Another sign of the SNC’s estrangement from the actual armed struggle in Syria is its dysfunctional relationship with the Free Syrian Army (FSA), the main armed opposition to Assad in Syria. So in February, with the defeat of the UN resolution calling for the removal of Assad fresh on the SNC’s minds, the council turned its attentions once more towards the FSA. As the Financial Times reported, Yaser Tabbara, adviser to the SNC’s chairman, declared that Syrians would have to fight Assad themselves. ‘And if the Free Syrian Army’, he concluded, ‘is a major element of that self-defence, the Syrian National Council will definitely be cooperating and supporting by all means necessary’. Unfortunately, the Free Syrian Army’s own putative leader, Riyad al-Asaad, promptly ruled out working with the SNC. A leader of one of the FSA’s brigades in the besieged city of Homs was positively disdainful towards the SNC. ‘With all due respect, Ghalioun is a professor, not a politician’, said Abu Omar: ‘He understands politics but he has not practised it. On the ground, we are organising ourselves, not waiting for the SNC to end their disagreements.’
Despite the best Western attempts to confer ‘legitimacy’ and a ‘representative’ role upon the SNC, the SNC’s increasingly apparent impotence has led to some pro-interventionists turning their admiring gazes towards the FSA instead. This, after all, is what Time magazine called ‘the main actor in a revolution that is growing nastier by the day’. All the West has to do is to replace the FSA’s limited supply of handguns with bigger and better weaponry, it is assumed, and Assad will fall. This was the argument of US senator John McCain a few weeks ago. He has since been joined by former US foreign-policy adviser, Elliott Abrams: ‘Directly or indirectly’, he wrote in the National Review, ‘the next step is to provide plenty of money and arms, training, and intelligence to the Free Syrian Army and other opponents of the Assads’.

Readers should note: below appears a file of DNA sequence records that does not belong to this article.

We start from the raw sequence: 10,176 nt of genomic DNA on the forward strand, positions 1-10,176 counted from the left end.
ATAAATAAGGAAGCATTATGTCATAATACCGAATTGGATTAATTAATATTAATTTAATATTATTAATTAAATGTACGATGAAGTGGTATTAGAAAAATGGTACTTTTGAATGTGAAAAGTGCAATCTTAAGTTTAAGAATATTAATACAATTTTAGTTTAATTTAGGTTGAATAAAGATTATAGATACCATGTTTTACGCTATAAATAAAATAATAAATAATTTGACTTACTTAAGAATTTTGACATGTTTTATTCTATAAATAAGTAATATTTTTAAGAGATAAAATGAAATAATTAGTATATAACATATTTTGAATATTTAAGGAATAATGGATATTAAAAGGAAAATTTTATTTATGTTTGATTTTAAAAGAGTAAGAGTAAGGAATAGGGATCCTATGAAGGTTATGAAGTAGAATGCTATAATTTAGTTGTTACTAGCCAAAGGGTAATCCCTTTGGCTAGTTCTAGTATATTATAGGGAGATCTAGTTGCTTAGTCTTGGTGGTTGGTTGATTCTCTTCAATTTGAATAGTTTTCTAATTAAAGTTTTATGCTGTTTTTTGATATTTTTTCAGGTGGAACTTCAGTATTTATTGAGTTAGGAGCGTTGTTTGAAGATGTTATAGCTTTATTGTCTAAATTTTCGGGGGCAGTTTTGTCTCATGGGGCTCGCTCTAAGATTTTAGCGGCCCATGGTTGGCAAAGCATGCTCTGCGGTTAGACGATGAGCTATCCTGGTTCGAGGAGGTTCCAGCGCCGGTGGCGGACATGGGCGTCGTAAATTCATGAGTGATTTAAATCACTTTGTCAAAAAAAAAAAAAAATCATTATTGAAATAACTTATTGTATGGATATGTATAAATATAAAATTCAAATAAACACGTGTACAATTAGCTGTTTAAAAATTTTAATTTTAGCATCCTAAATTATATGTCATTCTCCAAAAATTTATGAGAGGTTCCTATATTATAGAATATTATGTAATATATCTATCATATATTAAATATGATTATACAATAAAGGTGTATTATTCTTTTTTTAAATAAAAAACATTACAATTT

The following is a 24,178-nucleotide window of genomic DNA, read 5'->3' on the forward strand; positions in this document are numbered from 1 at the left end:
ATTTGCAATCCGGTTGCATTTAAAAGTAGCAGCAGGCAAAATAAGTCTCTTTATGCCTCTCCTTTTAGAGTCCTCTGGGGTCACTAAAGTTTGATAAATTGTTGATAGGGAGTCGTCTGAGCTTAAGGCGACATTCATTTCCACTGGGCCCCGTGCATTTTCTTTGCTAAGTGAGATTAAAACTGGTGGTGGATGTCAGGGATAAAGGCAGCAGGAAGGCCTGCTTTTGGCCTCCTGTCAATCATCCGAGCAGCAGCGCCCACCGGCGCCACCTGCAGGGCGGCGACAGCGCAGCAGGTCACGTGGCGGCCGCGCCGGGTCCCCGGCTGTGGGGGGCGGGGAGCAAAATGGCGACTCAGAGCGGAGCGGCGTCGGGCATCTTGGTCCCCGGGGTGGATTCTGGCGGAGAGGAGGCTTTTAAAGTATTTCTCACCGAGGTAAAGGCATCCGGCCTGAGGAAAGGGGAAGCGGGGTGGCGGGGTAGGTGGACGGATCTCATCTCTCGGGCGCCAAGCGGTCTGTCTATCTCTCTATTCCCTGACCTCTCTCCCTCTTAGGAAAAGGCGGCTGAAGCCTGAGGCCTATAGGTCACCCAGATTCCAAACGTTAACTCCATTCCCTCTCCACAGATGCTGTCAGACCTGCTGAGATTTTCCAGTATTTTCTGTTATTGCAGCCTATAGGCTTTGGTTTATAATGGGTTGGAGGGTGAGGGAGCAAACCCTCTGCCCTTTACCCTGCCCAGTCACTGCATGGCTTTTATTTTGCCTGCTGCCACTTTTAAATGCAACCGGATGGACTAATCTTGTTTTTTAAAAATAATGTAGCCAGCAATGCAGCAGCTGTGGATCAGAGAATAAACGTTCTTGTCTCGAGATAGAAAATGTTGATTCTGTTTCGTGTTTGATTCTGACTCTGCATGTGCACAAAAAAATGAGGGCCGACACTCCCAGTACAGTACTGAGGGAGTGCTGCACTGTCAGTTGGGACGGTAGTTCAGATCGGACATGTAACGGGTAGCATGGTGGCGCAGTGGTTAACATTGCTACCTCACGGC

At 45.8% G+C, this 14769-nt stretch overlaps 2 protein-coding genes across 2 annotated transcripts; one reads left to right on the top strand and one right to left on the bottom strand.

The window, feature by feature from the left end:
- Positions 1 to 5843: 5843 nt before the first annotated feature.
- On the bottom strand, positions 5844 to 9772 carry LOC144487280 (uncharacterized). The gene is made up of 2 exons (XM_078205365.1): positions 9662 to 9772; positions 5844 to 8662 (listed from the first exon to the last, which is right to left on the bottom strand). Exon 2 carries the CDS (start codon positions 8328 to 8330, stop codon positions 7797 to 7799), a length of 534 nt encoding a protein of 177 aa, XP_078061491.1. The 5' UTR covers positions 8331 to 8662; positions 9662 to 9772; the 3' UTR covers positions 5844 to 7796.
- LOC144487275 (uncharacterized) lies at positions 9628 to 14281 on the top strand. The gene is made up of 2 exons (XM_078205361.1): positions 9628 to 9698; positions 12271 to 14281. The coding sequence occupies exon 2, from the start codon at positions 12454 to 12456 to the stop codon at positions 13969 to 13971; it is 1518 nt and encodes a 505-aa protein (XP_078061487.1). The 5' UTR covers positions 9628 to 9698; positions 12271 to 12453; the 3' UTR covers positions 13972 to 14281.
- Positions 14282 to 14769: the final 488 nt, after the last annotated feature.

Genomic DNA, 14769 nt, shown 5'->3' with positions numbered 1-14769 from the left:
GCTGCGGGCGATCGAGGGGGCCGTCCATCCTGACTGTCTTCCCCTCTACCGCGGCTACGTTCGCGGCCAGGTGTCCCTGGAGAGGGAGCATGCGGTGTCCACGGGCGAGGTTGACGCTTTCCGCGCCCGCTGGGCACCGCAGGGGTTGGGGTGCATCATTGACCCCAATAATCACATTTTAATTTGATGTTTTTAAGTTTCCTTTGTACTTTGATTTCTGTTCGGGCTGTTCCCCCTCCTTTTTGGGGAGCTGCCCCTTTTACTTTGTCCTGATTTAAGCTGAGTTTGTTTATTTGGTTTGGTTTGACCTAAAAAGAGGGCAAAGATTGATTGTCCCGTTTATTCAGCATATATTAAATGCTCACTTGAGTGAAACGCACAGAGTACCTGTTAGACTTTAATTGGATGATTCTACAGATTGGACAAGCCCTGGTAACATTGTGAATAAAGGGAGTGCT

Again, this is the political equivalent of alchemy. In their desire to simplify the Syrian situation, to turn it into a stage on which to appear to be doing something right and good, Western politicians and commentators are now transforming the FSA into something it is not: an organised, centralised fighting force with coherent objectives.
Set up in Turkey in July last year as a refuge for defectors from the Syrian army, its leader - former Syrian airforce colonel Riyad al-Asaad - has tried to paint it as a powerful, organised 40,000-strong fighting force. The reality is somewhat different, though. It is not so much a centrally controlled, organised army as a franchise in which various small groups of fighters, armed largely with handguns, fight guerrilla battles with Assad’s well-equipped, 200,000-strong armed forces. As Mark Lynch put it in Foreign Policy: ‘The “Free Syrian Army” remains something of a fiction, a convenient mailbox for a diverse, unorganised collection of local fighting groups.’
So while certain commentators and politicians in Europe and the US can talk blithely of providing the Syrian opposition, in particular the FSA, with weapons and training, the actuality of who is to be armed and trained remains as nebulous as the composition of the FSA. Indeed, one report presents the FSA-branded opposition as a barely affiliated mish-mash of people potentially opposed to one another: ‘Some are career, many are young conscripts, others simply civilians who know how to handle a gun. Some are secular liberals, a few are hardline Islamists who fought parallel, if not alongside, al-Qaeda in neighbouring Iraq.’ One such post-Iraq fighter, a local Sunni Salafist leader known as Abu Annas al-Homsi, reckoned that Colonel Asaad represented just 20 per cent of the so-called FSA fighters on the ground. Moreover, the sheer diversity of those fighting under the seeming banner of the FSA, from the secular to jihadist, shows just how politically incoherent the FSA is. What unites these fighters beyond the FSA name and a desire to get rid of Bashar al-Assad is unclear.
What is clear however is that if the opposition to the Syrian government is to develop into a genuinely popular force, with a definite political ambition, it will do so in spite of Western interference, not because of it. Opposition to Assad must arise from within Syria, not from without.